Now notice that this great truth has a distinct teaching for those who hanker after externalities of ritual The writer of this Epistle uses it for the purpose of declaring that in the Christian Church, because of its possession of the true sacrifice, there is no room for any other; that priest, temple, altar, sacrifice in any material external forms are an anachronism and a contradiction of the very central idea of the gospel And it seems very strange that sections of Christendom should so have been blind to the very meaning of my text, and so missed the lesson which it teaches, and fallen into the error which it opposes, as that these very words, which are a protest against any materialisation of the idea of altar and sacrifice, should have been twisted to mean by the altar the table of the Lord, and by sacrifice the communion of His body and blood. But so it is. So strong are the tendencies in our weak humanity to grasp at some sensuous embodiment of the truth that the Christian Church, as a whole, has not been able to keep on the lofty levels of my text, and has hungered after some external signs to which it may attach notions of efficacy which attach only to the spiritual sacrifice of Jesus Christ. Thus we have got a strange contradiction, as it seems to me, of the spirit and letter of my text, and of the whole Epistle from which it comes, and there, has crept surreptitiously into, and been obstinately maintained in, large sections of the Christian Church the idea o£ a sacrificing priesthood, and of a true sacrifice offered upon a material altar. My text protests against all that, and said to these early Christians what it says to us: ‘Go into your upper rooms and there offer your worship, which to sense seems so bare and starved. Never mind though people say there is nothing in your system for sense to lay hold of. So much the better. Never mind though you can present no ritual with an altar, and a priest, and a sacrifice. All these are swept away for ever, because once Jesus Christ hath put away sin by the sacrifice of Himself. Our temple is His body; our priest is before the throne. We rear no altar; He has died. Our sacrifice was offered on Calvary, and henceforward our worship, cleared from these materialities, rises unto loftier regions, and we worship God in the spirit, and have no confidence in the flesh.’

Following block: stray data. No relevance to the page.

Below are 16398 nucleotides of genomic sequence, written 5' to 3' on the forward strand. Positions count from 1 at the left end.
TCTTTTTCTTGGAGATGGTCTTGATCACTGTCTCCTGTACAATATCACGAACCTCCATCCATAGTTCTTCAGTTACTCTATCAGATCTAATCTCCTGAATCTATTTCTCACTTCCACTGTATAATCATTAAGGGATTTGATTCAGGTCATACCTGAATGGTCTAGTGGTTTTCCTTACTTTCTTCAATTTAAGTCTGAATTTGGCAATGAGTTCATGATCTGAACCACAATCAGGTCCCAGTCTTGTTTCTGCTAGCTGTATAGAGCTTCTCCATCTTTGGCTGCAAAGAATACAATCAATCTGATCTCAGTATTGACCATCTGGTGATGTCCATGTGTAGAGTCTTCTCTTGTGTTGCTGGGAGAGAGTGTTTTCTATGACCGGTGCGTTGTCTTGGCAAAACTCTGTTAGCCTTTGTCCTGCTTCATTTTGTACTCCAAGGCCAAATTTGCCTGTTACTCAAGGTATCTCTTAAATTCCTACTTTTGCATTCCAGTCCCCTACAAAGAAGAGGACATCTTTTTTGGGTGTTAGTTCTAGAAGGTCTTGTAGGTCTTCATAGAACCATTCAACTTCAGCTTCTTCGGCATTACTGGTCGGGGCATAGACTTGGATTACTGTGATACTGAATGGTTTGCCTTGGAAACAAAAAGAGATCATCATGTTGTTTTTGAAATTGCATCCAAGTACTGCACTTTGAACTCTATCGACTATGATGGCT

Still further, this truth has a bearing on the opposite pole of error, on those who would fain have a Christianity without an altar. I am not going to say how far genuine discipleship of Jesus Christ is possible with the omission of this article from the creed. It is no business of mine to determine that, but it is my business, as I think, to assert this, that a Christianity without an altar is a Christianity without power; impotent to move the world or to control the individual heart, inadequate to meet the needs and the cravings of men. Where are the decaying Christians? Where are the Christians that have let go the central fact of an incarnate sacrifice for the world’s sin? The answer to the two questions is the same. Wherever you find a feeble grasp of that central truth, or a faltering utterance of it on the part of the preachers, there you find deadness and formality.